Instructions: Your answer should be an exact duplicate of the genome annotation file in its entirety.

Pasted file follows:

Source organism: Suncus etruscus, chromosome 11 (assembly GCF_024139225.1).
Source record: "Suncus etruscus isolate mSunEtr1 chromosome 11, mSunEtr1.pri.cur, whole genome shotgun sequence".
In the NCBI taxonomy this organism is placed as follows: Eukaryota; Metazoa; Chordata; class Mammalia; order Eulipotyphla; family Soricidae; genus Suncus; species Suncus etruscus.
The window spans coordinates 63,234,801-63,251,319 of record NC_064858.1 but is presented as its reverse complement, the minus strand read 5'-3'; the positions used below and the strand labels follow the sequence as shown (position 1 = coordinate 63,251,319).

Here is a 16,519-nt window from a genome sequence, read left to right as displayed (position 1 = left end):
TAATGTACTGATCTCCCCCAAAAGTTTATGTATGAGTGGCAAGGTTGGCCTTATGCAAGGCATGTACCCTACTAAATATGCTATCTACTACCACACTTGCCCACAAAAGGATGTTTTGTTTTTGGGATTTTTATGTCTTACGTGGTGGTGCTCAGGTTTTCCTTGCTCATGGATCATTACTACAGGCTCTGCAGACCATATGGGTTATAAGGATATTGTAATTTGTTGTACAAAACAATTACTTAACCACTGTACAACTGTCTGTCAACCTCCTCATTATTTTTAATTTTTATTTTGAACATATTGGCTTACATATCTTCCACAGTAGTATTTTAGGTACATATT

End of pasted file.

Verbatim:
Source organism: Suncus etruscus, chromosome 11 (assembly GCF_024139225.1).
Source record: "Suncus etruscus isolate mSunEtr1 chromosome 11, mSunEtr1.pri.cur, whole genome shotgun sequence".
In the NCBI taxonomy this organism is placed as follows: Eukaryota; Metazoa; Chordata; class Mammalia; order Eulipotyphla; family Soricidae; genus Suncus; species Suncus etruscus.
The window spans coordinates 63,234,801-63,251,319 of record NC_064858.1 but is presented as its reverse complement, the minus strand read 5'-3'; the positions used below and the strand labels follow the sequence as shown (position 1 = coordinate 63,251,319).

Here is a 16,519-nt window from a genome sequence, read left to right as displayed (position 1 = left end):
TAATGTACTGATCTCCCCCAAAAGTTTATGTATGAGTGGCAAGGTTGGCCTTATGCAAGGCATGTACCCTACTAAATATGCTATCTACTACCACACTTGCCCACAAAAGGATGTTTTGTTTTTGGGATTTTTATGTCTTACGTGGTGGTGCTCAGGTTTTCCTTGCTCATGGATCATTACTACAGGCTCTGCAGACCATATGGGTTATAAGGATATTGTAATTTGTTGTACAAAACAATTACTTAACCACTGTACAACTGTCTGTCAACCTCCTCATTATTTTTAATTTTTATTTTGAACATATTGGCTTACATATCTTCCACAGTAGTATTTTAGGTACATATT